My Teenage Son and I Went to the Same Music Festival. Our Experiences Were Totally Different.

Music festivals: Only for those who still have energy and enthusiasm for life.

Music festivals: Only for those who still have energy and enthusiasm for life. Getty Images

Nealauthor, editor, satirist, curmudgeonly dad: I had a pass to the Austin City Limits Festival, weekend one. My experience could be summed up as: I skipped one day, and when I did go, I spent as much time as possible in the press tent because there was free pizza, couches, Topo Chico and nice air-conditioned bathrooms. I like live music, but usually in small settings with obscure costume-wearing bands playing dumb punk rock. Or 1960s-style soul music or maybe some rockabilly. The ACL Festival featured none of that, plus no comedy and no movies. Those are all part of South By Southwest, which I greatly prefer. Instead, I walked around the hot fields miserably, sucking on the tube of my CamelBak like a baby goat.

For my 15-year-old son, Elijah, who still has energy and enthusiasm for life, it was a very different experience. He partied his ass off, sober (I think). On Monday morning, he staggered out of his bedroom, groggy and sore. There was no school that day because of some stupid teacher in-service. He told me about his weekend. It sounded to me like hell on Earth, but he seemed happy.

Subscribe to Observer’s Daily Newsletter

Elijah—Neal’s 15-year-old son: I get there and I’m hanging out with my friends. I thought I’d drank a lot of water that day, but I was very, very wrong. We were sitting on the ground but I was sweating profusely. I’m like, Oh God. I start drinking water, and I’m feeling really bad. I stand up to walk away but I get light-headed and I feel like I’m going to fall down. I walk over somewhere and lie down in the shade for a bit. I don’t fall asleep but I’m really light-headed. So my friends bring the medic people over to me.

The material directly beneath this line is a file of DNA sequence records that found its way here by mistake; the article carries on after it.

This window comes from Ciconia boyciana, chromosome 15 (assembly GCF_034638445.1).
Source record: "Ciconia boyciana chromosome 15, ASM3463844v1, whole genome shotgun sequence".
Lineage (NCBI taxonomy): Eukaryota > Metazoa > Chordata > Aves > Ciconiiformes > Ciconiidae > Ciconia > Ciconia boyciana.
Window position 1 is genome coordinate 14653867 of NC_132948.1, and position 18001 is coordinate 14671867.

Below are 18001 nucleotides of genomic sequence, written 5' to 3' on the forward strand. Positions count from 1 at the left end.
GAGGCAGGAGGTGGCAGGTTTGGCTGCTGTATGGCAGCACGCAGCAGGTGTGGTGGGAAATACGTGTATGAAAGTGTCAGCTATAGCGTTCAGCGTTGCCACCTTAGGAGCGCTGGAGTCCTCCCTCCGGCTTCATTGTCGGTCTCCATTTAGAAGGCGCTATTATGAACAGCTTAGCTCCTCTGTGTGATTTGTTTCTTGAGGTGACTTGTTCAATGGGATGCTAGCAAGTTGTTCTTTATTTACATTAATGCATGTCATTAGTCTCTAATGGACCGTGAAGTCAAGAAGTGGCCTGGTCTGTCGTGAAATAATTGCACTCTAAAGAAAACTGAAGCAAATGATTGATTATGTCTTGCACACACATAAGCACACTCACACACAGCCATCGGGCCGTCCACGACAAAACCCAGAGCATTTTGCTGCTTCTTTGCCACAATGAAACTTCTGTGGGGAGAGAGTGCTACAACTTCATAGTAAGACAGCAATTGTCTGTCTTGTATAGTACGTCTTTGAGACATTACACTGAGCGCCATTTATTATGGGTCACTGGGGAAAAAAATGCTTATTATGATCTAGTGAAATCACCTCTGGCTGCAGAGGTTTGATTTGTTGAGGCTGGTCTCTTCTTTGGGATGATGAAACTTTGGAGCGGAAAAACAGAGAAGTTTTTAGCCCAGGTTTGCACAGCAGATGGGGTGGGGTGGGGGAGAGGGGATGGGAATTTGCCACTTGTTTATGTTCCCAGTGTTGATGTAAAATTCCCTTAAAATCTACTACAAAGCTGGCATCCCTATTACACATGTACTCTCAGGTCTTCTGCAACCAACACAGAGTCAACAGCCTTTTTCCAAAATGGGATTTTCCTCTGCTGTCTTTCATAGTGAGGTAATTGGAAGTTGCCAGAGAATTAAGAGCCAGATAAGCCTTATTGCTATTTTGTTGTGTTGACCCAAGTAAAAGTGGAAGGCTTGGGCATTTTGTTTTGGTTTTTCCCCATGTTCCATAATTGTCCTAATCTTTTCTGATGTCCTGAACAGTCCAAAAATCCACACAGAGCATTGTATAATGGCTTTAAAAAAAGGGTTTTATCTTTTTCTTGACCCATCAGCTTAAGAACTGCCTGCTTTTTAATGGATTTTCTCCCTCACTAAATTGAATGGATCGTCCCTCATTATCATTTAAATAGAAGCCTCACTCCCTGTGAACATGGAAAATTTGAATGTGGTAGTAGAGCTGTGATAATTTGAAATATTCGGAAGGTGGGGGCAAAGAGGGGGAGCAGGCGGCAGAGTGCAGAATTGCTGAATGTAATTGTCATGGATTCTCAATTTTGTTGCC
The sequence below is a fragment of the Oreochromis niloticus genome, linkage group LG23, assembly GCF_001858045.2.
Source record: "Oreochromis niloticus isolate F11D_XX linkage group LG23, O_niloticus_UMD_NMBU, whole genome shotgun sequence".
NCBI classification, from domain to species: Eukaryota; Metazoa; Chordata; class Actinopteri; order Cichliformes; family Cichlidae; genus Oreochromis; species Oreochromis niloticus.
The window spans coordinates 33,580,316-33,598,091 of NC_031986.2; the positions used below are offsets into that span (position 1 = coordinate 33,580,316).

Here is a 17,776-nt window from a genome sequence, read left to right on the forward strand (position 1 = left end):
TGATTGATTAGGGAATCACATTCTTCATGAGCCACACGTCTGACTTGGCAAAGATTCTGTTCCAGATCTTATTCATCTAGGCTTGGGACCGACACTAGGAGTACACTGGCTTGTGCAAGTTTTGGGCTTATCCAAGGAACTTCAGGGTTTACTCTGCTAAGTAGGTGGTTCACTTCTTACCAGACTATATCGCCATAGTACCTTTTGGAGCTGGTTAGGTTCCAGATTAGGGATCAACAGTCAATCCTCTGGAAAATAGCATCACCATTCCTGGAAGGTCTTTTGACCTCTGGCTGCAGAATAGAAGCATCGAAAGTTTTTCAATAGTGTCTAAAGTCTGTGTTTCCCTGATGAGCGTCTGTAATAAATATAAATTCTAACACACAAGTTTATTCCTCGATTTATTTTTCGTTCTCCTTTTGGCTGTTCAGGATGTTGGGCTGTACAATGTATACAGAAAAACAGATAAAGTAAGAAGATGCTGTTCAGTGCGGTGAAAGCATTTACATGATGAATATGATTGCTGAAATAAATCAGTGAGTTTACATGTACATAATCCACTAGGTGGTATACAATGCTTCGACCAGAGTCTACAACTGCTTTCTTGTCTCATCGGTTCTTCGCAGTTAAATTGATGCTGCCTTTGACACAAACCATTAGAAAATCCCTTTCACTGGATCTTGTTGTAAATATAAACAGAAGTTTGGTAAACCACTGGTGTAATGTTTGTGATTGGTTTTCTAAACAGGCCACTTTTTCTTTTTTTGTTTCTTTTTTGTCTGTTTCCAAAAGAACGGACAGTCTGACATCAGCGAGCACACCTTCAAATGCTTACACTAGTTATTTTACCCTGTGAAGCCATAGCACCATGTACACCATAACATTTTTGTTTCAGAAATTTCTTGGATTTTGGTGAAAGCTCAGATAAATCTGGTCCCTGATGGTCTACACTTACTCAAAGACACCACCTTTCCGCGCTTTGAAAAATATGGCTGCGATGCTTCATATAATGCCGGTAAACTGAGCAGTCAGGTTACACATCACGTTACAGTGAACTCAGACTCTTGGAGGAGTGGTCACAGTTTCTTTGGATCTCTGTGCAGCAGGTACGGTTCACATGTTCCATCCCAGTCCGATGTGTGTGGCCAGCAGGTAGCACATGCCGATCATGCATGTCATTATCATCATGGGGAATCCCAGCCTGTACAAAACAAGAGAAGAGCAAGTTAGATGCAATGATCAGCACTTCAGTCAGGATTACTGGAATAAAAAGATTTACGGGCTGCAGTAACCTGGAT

They seemed to think it was way worse than it actually was. They sent me to the main medical tent to have my vitals checked. They take me over there on a golf cart. I’m like, this is way too much, but whatever. They take my pulse like three times. And they had to prick my finger to check my blood sugar. I’m like, please don’t prick my finger, come on. But they did. And at some point I was really thirsty and I needed some water. I got up to get some and four people yelled at me ‘You can’t stand up, sit down!’ I was like, ‘I’m fine, I just need some water. The reason I’m in here is because I didn’t drink enough water and you’re getting mad at me for getting more. What the hell?’ Everyone was really worried for me but I thought it was pretty funny.